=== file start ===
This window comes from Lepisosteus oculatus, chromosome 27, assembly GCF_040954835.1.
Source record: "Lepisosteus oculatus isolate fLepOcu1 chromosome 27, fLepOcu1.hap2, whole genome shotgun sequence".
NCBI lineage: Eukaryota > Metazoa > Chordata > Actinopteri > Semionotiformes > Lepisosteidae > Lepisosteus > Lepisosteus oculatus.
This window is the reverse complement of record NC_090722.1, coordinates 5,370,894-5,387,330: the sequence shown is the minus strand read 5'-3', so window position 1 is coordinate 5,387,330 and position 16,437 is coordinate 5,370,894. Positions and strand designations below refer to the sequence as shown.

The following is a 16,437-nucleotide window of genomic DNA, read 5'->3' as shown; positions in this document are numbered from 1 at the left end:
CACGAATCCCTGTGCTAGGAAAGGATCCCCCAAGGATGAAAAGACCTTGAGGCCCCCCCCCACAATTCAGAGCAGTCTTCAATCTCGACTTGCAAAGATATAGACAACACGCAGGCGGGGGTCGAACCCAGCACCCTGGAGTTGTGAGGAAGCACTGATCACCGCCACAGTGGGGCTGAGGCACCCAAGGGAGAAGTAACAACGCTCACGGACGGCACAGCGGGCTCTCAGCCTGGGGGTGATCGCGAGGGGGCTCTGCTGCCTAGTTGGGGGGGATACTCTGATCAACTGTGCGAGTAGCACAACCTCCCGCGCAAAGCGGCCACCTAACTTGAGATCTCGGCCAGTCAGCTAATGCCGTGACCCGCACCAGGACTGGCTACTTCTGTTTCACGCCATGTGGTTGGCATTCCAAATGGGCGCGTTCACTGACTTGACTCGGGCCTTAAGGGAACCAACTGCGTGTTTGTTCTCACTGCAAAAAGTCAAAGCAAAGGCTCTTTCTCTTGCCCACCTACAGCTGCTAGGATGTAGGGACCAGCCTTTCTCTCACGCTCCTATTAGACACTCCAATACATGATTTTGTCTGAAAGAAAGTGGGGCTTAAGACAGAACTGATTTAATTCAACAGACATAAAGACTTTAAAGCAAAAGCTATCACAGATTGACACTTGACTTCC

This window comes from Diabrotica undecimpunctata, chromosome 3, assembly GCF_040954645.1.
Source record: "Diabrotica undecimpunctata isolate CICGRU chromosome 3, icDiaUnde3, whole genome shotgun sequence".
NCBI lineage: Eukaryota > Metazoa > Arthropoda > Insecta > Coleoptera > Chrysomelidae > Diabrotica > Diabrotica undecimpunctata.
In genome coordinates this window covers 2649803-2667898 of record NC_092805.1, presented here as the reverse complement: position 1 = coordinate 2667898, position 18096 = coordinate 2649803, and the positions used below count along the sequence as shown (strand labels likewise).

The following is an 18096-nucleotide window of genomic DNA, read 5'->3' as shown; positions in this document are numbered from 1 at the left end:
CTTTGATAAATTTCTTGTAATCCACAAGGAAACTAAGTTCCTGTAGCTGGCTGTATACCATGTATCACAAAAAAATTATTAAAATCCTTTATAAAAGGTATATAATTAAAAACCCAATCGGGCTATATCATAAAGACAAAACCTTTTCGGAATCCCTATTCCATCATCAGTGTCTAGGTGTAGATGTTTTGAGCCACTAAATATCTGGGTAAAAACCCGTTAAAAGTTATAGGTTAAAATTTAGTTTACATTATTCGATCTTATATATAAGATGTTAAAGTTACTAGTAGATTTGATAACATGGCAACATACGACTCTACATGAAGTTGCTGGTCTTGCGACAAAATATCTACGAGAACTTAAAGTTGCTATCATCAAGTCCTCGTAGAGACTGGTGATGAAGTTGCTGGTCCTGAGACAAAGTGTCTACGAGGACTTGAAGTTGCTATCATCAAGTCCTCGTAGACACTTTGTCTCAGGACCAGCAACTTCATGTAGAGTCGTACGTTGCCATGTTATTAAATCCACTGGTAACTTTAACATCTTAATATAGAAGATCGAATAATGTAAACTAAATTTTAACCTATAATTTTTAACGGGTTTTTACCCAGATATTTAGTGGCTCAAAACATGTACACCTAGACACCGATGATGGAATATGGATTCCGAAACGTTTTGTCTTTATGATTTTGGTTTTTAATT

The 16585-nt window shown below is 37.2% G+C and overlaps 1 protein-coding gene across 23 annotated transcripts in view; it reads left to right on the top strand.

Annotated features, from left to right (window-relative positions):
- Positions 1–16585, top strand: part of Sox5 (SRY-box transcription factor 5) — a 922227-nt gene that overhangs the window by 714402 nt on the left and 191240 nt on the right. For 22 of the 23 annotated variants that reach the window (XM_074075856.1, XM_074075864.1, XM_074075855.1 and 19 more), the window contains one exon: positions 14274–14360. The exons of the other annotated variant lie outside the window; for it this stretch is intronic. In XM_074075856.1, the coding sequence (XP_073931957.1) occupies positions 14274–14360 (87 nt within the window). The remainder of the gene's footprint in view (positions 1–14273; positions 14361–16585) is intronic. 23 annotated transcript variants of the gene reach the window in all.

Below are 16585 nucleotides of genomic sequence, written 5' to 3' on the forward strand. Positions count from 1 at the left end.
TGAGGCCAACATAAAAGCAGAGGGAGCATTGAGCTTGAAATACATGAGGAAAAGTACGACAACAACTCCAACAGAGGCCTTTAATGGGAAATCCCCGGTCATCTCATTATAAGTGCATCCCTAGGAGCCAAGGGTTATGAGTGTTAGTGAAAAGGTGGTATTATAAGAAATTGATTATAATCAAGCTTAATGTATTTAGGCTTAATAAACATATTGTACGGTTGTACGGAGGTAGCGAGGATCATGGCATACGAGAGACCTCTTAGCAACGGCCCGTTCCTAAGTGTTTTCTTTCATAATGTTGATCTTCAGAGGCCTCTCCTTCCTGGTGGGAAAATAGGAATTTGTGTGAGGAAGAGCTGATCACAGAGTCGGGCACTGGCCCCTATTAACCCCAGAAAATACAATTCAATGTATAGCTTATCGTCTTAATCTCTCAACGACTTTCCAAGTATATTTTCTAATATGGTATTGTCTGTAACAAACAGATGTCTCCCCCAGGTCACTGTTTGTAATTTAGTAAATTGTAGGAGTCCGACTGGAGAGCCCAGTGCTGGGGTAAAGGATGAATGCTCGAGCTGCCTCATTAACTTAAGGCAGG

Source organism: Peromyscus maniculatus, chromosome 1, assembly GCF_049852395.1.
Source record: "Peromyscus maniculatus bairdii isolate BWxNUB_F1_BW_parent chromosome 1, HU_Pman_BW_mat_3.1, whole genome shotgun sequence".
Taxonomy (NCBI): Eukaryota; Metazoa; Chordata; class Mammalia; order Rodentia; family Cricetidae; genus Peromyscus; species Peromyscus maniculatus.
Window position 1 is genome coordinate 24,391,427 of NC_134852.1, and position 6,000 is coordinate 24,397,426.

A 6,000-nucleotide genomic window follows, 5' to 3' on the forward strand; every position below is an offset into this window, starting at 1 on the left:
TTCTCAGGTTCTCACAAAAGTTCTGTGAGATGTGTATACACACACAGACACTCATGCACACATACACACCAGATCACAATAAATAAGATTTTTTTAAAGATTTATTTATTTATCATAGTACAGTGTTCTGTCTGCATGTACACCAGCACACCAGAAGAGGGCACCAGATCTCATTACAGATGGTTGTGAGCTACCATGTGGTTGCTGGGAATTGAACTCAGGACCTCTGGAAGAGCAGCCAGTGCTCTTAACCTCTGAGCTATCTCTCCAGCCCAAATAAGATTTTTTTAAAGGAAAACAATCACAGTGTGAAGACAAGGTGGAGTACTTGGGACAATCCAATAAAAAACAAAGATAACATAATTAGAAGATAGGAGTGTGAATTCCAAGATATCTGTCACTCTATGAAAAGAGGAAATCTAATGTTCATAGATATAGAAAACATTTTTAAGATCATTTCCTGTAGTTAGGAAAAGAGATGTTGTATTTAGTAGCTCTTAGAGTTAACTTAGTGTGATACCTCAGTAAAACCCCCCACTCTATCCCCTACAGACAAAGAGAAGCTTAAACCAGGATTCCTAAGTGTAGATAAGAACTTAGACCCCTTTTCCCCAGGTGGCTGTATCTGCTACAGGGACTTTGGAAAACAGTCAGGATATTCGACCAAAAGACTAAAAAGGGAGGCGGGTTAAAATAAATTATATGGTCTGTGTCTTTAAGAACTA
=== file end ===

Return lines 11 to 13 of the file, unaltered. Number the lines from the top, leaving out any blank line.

The following is an 18096-nucleotide window of genomic DNA, read 5'->3' as shown; positions in this document are numbered from 1 at the left end:
CTTTGATAAATTTCTTGTAATCCACAAGGAAACTAAGTTCCTGTAGCTGGCTGTATACCATGTATCACAAAAAAATTATTAAAATCCTTTATAAAAGGTATATAATTAAAAACCCAATCGGGCTATATCATAAAGACAAAACCTTTTCGGAATCCCTATTCCATCATCAGTGTCTAGGTGTAGATGTTTTGAGCCACTAAATATCTGGGTAAAAACCCGTTAAAAGTTATAGGTTAAAATTTAGTTTACATTATTCGATCTTATATATAAGATGTTAAAGTTACTAGTAGATTTGATAACATGGCAACATACGACTCTACATGAAGTTGCTGGTCTTGCGACAAAATATCTACGAGAACTTAAAGTTGCTATCATCAAGTCCTCGTAGAGACTGGTGATGAAGTTGCTGGTCCTGAGACAAAGTGTCTACGAGGACTTGAAGTTGCTATCATCAAGTCCTCGTAGACACTTTGTCTCAGGACCAGCAACTTCATGTAGAGTCGTACGTTGCCATGTTATTAAATCCACTGGTAACTTTAACATCTTAATATAGAAGATCGAATAATGTAAACTAAATTTTAACCTATAATTTTTAACGGGTTTTTACCCAGATATTTAGTGGCTCAAAACATGTACACCTAGACACCGATGATGGAATATGGATTCCGAAACGTTTTGTCTTTATGATTTTGGTTTTTAATT

The 16585-nt window shown below is 37.2% G+C and overlaps 1 protein-coding gene across 23 annotated transcripts in view; it reads left to right on the top strand.